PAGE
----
Unjustifiable Means: The Inside Story of How the CIA, Pentagon, and US Government Conspired to Torture


Unjustifiable Means: The Inside Story of How the CIA, Pentagon, and US Government Conspired to Torture

A Conversation with author, Mark Fallon and Carol Rosenberg

Please join the Center on National Security for a conversation with Mark Fallon, author of Unjustifiable Means and Carol Rosneberg, military affairs reporter at the Miami Herald. A true insider and a veteran NCIS agent, Mark Fallon was appointed the deputy commander of the Criminal Investigation Task Force (CITF) charged with bringing suspected terrorists to justice in the War on Terror. Hard-hitting, raw, and explosive, Unjustifiable Means forces the spotlight back onto how America lost its way and exposes those responsible for torturing innocent men under the guise of national security—individuals who have yet to be held accountable for their actions.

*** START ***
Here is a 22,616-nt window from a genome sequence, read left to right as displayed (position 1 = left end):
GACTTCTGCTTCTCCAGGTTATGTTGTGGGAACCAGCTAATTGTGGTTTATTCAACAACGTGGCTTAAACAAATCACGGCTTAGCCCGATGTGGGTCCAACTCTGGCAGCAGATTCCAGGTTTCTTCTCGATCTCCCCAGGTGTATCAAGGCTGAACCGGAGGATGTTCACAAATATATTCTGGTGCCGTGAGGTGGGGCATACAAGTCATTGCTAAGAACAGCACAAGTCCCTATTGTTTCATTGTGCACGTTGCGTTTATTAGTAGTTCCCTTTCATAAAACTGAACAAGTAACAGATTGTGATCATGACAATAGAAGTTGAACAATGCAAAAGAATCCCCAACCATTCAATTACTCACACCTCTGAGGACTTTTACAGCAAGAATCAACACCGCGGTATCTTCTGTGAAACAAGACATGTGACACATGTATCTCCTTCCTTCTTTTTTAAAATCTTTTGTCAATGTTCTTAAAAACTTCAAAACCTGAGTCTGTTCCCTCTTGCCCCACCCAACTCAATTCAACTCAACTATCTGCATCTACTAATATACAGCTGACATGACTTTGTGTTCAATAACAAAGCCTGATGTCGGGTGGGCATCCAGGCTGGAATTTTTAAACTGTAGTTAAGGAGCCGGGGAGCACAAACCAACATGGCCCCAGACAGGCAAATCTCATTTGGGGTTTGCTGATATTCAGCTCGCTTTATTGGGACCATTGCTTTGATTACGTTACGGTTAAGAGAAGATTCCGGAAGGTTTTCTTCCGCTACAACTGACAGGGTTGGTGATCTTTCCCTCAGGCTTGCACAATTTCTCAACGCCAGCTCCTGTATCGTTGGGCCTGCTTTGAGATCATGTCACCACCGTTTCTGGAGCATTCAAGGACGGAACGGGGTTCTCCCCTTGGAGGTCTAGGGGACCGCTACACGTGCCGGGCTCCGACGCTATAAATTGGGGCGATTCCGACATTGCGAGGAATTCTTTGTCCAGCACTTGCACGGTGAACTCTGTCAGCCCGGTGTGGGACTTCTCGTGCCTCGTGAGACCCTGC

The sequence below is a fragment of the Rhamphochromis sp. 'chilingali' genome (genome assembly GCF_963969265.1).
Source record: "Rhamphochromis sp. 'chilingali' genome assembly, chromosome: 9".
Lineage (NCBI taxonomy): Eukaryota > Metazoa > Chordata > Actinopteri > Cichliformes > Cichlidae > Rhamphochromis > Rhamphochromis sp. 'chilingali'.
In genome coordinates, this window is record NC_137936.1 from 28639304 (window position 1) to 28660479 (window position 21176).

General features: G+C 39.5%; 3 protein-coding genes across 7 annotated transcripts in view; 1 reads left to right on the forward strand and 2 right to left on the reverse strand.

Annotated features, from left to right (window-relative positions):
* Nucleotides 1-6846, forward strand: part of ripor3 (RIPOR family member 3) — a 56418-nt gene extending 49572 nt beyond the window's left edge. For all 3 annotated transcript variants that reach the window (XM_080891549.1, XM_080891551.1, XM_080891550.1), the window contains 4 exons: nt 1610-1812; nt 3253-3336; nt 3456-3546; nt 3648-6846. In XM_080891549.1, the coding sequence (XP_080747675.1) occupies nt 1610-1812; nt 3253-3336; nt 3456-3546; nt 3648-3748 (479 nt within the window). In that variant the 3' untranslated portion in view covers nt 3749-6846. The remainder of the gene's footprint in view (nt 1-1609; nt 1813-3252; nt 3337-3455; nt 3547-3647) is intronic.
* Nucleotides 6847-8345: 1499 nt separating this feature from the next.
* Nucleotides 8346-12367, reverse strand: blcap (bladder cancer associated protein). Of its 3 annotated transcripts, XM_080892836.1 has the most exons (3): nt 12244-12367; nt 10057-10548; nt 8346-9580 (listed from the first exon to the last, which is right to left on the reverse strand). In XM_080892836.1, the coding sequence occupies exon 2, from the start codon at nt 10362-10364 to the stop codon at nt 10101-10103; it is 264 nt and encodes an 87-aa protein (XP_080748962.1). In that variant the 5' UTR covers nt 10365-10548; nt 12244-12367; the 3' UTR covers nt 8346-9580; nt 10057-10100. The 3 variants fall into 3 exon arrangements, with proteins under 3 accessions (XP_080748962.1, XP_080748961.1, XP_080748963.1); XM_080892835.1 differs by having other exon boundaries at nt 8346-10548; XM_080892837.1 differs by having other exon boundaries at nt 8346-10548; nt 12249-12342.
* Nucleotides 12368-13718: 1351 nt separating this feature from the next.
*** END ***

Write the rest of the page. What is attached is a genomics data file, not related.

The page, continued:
The book will be available for purchase at the event. 

Wednesday, October 25, 2017

6:30pm - 7:30pm

McNally Amphitheatre

140 West 62nd Street

Mark Fallon is an international security consultant and a career national security professional. He spent more than 30 years as a  special agent with the Naval Criminal Investigative Service (NCIS), counterintelligence officer, counterterrorism operative, undercover agent, asset handler and law enforcement specialist. In 2008, he was appointed to the senior executive service within the Department of Homeland Security and was the Assistant Director for Training at the Federal Law Enforcement Training Center.

Carol Rosenberg has been a staff correspondent with the Miami Herald since Sept. 1, 1990, and has served as Middle East correspondent, Washington correspondent, Foreign Affairs writer and Military Affairs correspondent. She has covered the Guantanamo Bay detention center and related controversies since before the first prisoners arrived there on January 11, 2002, and is the lone journalist to document the operations from the earliest days until the present.